The Eagles’ loss to the Cowboys is a tough one to digest. And as much as some people want to crow “I told you so!” about Chip Kelly’s decision to release Todd Herremans and Evan Mathis, the problems with the running game are not nearly that simple. It wasn’t just the guards. Some of the most reliable blockers on the team — Jason Peters, Jason Kelce and Brent Celek — had rough games, too.
Look at the first three running plays, the first three first downs.
The initial play was a zone run right, with Jeremy Mincey left unblocked on the backside. Jordan Matthews started in motion, then doubled back to block Mincey. Andrew Gardner didn’t get much push on the playside, so Murray cut back behind Matthews, who was unable to hold off Mincey (not surprisingly).
The second run, Murray had a good hole for a cutback to the left, opened up by Allen Barbre and Jason Peters (see photo above). Instead, he ran into a clot of linemen (red arrow) with predictable results.
On the third play, a sweep left, Dallas ran a stunt that the Eagles couldn’t handle. Celek whiffed on his man, who couldn’t quite reach Sproles at the point of handoff but still disrupted and delayed the run. Then Kelce — despite a desperate lunge — couldn’t get in front of LB Sean Lee, who took advantage of the delay to swoop in and tackle Sproles for the loss. Ryan Mathews was also pretty much useless on the play.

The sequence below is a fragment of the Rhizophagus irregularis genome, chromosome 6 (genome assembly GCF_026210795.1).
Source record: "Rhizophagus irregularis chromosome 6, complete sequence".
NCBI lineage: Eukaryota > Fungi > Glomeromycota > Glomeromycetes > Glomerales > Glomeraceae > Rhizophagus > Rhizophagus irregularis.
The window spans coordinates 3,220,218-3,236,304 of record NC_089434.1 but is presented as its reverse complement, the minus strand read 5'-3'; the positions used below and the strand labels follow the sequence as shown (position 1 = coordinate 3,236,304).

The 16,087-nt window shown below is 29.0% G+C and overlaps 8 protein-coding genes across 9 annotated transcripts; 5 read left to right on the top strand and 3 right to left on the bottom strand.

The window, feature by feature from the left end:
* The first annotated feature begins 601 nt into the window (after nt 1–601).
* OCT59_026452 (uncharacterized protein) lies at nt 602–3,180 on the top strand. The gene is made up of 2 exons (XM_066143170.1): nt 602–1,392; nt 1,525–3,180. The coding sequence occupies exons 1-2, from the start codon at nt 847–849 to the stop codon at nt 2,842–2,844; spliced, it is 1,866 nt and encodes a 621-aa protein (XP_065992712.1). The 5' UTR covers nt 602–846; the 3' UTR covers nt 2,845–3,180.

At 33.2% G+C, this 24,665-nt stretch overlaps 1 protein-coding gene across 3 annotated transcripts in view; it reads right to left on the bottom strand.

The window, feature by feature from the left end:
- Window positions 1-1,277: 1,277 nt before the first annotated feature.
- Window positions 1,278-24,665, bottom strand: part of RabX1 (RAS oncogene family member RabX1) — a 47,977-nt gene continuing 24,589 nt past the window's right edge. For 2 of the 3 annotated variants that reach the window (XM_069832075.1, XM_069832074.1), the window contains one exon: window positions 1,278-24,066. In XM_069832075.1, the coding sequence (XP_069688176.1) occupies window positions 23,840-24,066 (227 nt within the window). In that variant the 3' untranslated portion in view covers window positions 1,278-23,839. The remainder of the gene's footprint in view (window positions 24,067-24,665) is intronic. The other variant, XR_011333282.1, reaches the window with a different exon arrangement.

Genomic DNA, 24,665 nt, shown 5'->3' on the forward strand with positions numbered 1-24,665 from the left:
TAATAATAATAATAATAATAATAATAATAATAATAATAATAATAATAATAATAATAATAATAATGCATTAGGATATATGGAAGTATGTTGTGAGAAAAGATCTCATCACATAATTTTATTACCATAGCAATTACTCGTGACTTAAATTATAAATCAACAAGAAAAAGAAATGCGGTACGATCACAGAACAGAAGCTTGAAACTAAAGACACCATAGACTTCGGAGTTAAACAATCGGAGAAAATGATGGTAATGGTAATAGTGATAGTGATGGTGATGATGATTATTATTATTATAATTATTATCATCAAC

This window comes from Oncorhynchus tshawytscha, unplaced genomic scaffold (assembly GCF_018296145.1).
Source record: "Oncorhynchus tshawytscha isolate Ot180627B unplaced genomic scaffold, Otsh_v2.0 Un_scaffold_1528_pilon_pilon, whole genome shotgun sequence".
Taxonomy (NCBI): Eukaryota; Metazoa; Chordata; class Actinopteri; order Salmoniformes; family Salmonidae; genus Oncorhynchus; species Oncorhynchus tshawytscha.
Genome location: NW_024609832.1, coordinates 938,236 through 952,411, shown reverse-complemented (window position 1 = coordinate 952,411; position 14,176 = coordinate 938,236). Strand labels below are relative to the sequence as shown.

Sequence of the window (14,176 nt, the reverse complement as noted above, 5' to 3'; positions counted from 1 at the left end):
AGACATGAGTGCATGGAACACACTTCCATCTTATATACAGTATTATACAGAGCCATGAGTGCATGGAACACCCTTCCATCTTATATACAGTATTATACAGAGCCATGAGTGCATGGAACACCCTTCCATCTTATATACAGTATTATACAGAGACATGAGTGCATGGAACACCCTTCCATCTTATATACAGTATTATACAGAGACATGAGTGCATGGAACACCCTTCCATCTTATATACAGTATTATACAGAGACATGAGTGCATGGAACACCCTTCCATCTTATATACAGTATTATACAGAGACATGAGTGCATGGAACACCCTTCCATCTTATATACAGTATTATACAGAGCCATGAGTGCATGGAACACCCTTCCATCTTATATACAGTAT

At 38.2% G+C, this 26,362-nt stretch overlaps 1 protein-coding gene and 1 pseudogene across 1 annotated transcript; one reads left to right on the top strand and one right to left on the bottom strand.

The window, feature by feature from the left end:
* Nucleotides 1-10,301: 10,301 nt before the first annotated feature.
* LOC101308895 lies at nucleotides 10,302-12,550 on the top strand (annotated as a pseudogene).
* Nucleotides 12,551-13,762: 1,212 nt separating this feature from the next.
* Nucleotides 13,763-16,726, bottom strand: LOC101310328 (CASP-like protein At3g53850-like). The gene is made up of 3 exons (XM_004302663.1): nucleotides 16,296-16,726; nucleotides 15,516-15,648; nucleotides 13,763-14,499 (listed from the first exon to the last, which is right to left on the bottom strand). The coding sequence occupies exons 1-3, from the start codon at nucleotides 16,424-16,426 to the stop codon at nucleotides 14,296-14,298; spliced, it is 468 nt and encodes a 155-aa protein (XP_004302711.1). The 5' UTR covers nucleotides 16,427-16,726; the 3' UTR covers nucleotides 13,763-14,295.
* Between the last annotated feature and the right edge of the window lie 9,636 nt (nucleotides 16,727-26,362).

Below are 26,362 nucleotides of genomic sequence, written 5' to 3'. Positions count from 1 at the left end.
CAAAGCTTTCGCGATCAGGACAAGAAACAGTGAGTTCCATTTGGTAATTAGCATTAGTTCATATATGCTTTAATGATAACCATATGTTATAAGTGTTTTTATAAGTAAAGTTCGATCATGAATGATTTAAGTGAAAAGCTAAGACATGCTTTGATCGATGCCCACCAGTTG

DeMarco Murray: hit 0.1 yards in the backfield on avg this season
Murray was 1st contacted 2.8 yards PAST the LOS on avg last season
— ESPN Stats & Info (@ESPNStatsInfo) September 21, 2015
The point is, even if the Eagles were awarded two Pro Bowl guards out of sympathy, the problems with this running game wouldn’t be solved. They go far deeper. Is Murray having trouble grasping the Eagles running scheme? Are Peters and Celek on the steep downside of their long, successful careers? Is the offensive line simply discouraged or unable to communicate? That’s what OL coach Stoutland, Shurmur and Chip need to figure out ASAP.